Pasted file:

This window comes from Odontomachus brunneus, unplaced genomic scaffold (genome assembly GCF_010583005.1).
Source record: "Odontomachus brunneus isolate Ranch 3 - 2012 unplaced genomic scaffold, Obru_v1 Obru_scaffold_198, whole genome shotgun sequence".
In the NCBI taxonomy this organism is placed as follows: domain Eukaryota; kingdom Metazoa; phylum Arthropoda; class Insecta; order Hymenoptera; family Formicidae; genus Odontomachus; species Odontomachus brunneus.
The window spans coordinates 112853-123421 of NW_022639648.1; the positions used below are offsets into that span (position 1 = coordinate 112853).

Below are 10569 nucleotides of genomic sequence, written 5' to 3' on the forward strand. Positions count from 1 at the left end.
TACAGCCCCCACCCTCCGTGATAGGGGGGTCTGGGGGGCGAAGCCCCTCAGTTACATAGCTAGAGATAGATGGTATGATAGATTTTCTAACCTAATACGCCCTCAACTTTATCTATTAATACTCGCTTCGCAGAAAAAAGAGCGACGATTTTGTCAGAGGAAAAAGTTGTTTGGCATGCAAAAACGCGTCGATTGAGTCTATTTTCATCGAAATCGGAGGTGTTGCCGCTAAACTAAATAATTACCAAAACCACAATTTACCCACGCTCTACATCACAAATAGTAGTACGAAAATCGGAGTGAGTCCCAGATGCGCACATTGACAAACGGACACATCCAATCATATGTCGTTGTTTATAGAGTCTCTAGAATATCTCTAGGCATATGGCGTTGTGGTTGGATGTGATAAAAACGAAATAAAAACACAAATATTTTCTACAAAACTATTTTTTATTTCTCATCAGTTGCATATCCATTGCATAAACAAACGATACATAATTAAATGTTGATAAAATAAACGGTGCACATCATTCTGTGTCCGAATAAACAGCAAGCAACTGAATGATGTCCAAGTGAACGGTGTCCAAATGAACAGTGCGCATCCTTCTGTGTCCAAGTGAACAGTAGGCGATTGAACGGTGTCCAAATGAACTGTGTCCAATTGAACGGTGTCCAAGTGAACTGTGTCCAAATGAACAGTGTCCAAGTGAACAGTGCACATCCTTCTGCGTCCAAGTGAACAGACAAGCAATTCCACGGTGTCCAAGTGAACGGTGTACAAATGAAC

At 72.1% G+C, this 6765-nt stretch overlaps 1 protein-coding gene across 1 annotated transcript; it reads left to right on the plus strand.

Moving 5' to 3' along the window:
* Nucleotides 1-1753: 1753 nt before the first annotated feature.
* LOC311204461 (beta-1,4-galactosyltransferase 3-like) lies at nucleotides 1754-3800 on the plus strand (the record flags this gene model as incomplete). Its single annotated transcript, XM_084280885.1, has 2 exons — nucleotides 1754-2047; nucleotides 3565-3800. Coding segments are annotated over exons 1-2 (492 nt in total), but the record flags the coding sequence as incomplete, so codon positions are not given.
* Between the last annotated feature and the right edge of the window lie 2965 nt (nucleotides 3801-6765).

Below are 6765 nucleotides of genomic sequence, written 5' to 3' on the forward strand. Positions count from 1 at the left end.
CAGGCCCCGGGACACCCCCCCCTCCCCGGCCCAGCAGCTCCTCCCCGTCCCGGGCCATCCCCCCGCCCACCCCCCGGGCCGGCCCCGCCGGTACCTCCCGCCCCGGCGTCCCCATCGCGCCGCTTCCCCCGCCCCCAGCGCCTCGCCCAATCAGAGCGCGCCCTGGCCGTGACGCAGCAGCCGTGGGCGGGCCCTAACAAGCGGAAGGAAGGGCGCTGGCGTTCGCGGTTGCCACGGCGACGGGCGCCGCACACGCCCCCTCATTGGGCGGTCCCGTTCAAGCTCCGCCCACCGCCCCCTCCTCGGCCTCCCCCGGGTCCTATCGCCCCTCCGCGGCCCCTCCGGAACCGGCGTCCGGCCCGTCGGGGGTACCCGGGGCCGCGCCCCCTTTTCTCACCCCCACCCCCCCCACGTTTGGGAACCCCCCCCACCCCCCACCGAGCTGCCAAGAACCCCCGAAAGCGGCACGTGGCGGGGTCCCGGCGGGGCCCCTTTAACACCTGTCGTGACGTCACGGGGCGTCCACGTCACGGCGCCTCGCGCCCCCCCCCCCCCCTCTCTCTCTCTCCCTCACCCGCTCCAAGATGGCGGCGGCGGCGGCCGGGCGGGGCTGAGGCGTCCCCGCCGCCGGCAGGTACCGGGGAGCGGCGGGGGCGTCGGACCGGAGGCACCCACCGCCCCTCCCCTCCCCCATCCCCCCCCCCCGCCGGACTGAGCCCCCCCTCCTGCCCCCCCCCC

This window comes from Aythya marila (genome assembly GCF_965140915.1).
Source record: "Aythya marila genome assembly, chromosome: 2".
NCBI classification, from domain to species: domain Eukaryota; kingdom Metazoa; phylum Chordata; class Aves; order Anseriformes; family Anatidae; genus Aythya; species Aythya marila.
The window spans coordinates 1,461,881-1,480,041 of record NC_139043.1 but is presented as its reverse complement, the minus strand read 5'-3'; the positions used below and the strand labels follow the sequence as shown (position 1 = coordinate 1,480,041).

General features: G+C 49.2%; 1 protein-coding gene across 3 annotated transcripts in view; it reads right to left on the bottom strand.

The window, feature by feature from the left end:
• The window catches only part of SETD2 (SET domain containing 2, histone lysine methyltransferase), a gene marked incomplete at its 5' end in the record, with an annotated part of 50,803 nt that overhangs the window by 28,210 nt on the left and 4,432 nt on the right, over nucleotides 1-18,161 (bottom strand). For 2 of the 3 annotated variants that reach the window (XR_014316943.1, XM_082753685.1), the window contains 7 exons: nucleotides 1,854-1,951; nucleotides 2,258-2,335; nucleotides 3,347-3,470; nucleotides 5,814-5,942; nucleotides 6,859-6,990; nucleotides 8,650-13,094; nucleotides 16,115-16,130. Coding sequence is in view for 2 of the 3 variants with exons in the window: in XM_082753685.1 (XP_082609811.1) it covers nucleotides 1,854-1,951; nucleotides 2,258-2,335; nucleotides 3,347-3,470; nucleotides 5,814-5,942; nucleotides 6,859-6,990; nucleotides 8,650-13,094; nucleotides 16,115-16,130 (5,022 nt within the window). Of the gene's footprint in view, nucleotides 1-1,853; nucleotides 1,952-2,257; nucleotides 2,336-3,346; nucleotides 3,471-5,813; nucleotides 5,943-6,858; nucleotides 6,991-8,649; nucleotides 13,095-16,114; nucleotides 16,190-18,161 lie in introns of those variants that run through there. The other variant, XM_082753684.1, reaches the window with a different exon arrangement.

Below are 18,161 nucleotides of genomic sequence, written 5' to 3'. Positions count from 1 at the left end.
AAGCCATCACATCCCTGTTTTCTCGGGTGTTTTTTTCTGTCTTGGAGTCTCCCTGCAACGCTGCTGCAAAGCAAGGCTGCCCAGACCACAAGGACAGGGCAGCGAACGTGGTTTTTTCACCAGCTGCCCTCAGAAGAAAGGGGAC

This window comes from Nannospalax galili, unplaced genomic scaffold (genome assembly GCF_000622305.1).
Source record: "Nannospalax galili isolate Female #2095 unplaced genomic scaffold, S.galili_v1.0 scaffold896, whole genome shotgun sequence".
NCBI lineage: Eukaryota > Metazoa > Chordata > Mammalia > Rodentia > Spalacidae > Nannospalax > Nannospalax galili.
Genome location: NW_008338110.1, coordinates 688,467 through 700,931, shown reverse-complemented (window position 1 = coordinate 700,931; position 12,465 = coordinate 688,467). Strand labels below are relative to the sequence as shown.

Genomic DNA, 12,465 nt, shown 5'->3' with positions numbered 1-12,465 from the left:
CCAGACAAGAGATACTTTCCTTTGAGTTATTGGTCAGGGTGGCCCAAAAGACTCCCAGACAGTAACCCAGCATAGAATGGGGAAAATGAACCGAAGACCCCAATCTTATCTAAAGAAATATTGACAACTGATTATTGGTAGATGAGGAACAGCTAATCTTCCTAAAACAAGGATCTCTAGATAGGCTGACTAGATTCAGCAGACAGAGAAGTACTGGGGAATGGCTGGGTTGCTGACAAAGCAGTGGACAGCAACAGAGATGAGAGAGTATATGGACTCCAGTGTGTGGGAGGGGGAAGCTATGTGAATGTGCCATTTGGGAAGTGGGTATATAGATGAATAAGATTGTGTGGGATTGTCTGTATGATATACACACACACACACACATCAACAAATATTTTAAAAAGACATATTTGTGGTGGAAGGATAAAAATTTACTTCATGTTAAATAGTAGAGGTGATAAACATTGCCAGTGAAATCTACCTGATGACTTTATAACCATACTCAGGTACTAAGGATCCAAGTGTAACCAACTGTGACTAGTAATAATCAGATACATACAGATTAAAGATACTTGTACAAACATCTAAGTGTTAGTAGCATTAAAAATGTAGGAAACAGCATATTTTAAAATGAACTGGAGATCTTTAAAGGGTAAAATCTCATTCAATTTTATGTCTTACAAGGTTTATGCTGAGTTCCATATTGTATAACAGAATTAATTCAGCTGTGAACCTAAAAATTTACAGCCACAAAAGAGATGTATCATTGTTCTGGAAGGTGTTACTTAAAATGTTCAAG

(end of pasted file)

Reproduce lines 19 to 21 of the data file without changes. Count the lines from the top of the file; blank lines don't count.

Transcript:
The window, feature by feature from the left end:
• The window catches only part of SETD2 (SET domain containing 2, histone lysine methyltransferase), a gene marked incomplete at its 5' end in the record, with an annotated part of 50,803 nt that overhangs the window by 28,210 nt on the left and 4,432 nt on the right, over nucleotides 1-18,161 (bottom strand). For 2 of the 3 annotated variants that reach the window (XR_014316943.1, XM_082753685.1), the window contains 7 exons: nucleotides 1,854-1,951; nucleotides 2,258-2,335; nucleotides 3,347-3,470; nucleotides 5,814-5,942; nucleotides 6,859-6,990; nucleotides 8,650-13,094; nucleotides 16,115-16,130. Coding sequence is in view for 2 of the 3 variants with exons in the window: in XM_082753685.1 (XP_082609811.1) it covers nucleotides 1,854-1,951; nucleotides 2,258-2,335; nucleotides 3,347-3,470; nucleotides 5,814-5,942; nucleotides 6,859-6,990; nucleotides 8,650-13,094; nucleotides 16,115-16,130 (5,022 nt within the window). Of the gene's footprint in view, nucleotides 1-1,853; nucleotides 1,952-2,257; nucleotides 2,336-3,346; nucleotides 3,471-5,813; nucleotides 5,943-6,858; nucleotides 6,991-8,649; nucleotides 13,095-16,114; nucleotides 16,190-18,161 lie in introns of those variants that run through there. The other variant, XM_082753684.1, reaches the window with a different exon arrangement.

Below are 18,161 nucleotides of genomic sequence, written 5' to 3'. Positions count from 1 at the left end.